In the Armenian mountains, we went to visit the farmers who provide the raw material for the country's wine and spirit industry.

      There was shocking hardship. I met families living on foraged greens they found under the spring snow, whose children had never seen a doctor. Some had only eaten meat once in the last six months.

      So severe are the problems that Oxfam has a programme there of the sort you would see in poorer parts of Africa. The aid agency gives families cows and sheep to improve their nutrition and help them get an income.

      There is a perfect storm of factors that have brought these parts of Armenia to poverty levels comparable with the world's least developed countries.

      Geography does not help. Armenia is a cul-de-sac of a country, which does not trade with two of its richer neighbours - Turkey and Azerbaijan - because of historic disputes.

      And Armenia must import much of its staple foods. The price of those is rising frighteningly - up 14% last year. Wheat flour alone costs double what it did three years ago.

      And then there is the weather.

      Climatic change has hit hard, with hotter summers, more violent rainfall and dryer, colder winters.

      I have never seen that so dramatically illustrated as in the mountains of Vayots Dzor, near Armenia's border with Iran.

      On our second morning there, we woke to a fresh snowfall. It covered the blossom of the apple and apricot trees with a fatal, white blanket.

      "Our new-born child is under the frost," farmer Angela Babayan said to me, as she tried to beat the snow from the trees with a broomstick.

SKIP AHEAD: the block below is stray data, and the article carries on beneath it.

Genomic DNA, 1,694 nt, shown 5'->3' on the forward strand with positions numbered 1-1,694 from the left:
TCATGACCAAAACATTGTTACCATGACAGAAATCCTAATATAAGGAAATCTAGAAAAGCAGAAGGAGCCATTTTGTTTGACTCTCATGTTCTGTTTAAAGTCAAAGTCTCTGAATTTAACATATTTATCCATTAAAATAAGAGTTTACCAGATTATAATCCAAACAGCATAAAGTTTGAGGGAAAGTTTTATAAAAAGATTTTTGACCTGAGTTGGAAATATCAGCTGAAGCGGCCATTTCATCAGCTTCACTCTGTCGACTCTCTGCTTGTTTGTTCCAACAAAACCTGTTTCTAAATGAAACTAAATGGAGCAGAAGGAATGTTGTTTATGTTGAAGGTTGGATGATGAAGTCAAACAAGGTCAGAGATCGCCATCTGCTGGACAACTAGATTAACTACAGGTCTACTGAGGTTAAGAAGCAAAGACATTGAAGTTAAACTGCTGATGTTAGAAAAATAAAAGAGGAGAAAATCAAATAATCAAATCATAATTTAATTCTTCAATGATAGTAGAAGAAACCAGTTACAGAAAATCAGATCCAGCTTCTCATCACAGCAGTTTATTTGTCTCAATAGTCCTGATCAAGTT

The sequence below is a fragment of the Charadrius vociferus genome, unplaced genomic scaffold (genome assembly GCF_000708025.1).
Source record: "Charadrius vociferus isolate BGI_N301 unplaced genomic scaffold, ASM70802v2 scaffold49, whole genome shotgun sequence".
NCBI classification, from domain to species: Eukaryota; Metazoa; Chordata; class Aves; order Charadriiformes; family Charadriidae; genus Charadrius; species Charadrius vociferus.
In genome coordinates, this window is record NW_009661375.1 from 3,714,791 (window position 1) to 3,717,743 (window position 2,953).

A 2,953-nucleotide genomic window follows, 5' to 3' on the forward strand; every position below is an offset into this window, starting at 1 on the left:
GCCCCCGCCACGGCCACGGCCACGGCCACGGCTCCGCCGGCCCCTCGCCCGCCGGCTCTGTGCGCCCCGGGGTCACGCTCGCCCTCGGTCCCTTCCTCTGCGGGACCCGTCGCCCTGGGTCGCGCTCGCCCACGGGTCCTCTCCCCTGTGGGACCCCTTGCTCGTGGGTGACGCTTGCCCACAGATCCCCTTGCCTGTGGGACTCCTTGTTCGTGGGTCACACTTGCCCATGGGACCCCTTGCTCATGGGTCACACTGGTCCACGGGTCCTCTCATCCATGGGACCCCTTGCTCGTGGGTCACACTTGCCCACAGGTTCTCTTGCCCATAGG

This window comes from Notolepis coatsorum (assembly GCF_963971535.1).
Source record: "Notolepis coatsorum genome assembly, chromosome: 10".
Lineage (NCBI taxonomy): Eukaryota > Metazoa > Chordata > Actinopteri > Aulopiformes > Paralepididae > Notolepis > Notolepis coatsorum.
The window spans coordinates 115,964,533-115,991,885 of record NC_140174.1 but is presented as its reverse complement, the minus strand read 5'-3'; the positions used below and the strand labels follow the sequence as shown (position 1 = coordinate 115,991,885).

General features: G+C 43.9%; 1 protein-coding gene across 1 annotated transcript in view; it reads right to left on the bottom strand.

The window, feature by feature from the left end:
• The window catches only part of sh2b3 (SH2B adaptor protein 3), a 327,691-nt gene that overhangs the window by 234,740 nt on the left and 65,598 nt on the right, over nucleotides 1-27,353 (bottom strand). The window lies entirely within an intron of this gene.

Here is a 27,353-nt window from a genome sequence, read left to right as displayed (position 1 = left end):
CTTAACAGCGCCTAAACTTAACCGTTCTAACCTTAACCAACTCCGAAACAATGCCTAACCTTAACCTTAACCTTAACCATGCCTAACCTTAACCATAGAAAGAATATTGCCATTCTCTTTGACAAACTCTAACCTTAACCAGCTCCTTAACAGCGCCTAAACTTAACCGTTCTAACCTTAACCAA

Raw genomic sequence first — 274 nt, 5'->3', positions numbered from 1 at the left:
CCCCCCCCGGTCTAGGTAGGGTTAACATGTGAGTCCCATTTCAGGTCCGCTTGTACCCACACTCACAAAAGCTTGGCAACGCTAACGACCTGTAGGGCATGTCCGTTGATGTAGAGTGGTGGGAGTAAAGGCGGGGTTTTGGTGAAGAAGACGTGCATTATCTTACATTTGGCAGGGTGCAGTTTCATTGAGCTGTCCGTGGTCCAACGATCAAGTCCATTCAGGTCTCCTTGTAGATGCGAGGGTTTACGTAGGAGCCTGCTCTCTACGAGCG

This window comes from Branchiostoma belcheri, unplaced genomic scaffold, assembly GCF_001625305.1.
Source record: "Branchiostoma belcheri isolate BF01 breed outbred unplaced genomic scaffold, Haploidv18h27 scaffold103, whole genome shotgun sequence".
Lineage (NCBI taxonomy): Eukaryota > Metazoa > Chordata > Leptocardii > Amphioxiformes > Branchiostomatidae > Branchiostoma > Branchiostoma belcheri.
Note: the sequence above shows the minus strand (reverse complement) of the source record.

She had never seen such a frost so late until last year. And then the Babayans lost the entire apricot crop, one of the few things on the smallholding other than grapes that can be sold for cash.

      The vines, though, were undamaged. So brandy means hope to the Babayans and thousands of other families in Armenia's harsh mountains.

      Dvin, Churchill's brand, is rarely made now, but I eventually tracked some down in a tourist shop in central Yerevan.

      It was $100 (£60) a bottle but I had to try it.

      In the glass, it was a lovely, caramelly brown - much darker than cognac.

      On the nose - as they say - it was rich and spicy, the first sip an instant shock to the throat and then the brain.

      Dvin is 50 degrees proof, 10 more than most French cognac.

      But it was good. It made you glow.

      After a glass, a deep sense of bonhomie settled in. After another, you felt you could certainly tackle a big, Cuban cigar. But no sport.

      http://news.bbc.co.uk/2/hi/programme...nt/9532092.stm
      Azerbaboon: 9.000 Google hits and counting!

      Comment


      • Re: Armenia's Economic Pulse

        Originally posted by Federate View Post
        Need to step up marketing Armenian brandy!
        -------------------------------------------------------------------------------
        Armenian brandy's Churchill boast

        By Alex Renton
        Armenia

        Life is tough for many people in Armenia but the economy is kept afloat by the country's cognac, .....
        I would describe this statement as journalistic liberty.
        The cognac industry is either owned by the French or a few oligarchs.

        There have been frequent complaints by peasant vineyard grower about not being paid on time,
        even prices dropped the last minute to take advantage of those poor people’s inability to sell anywhere else.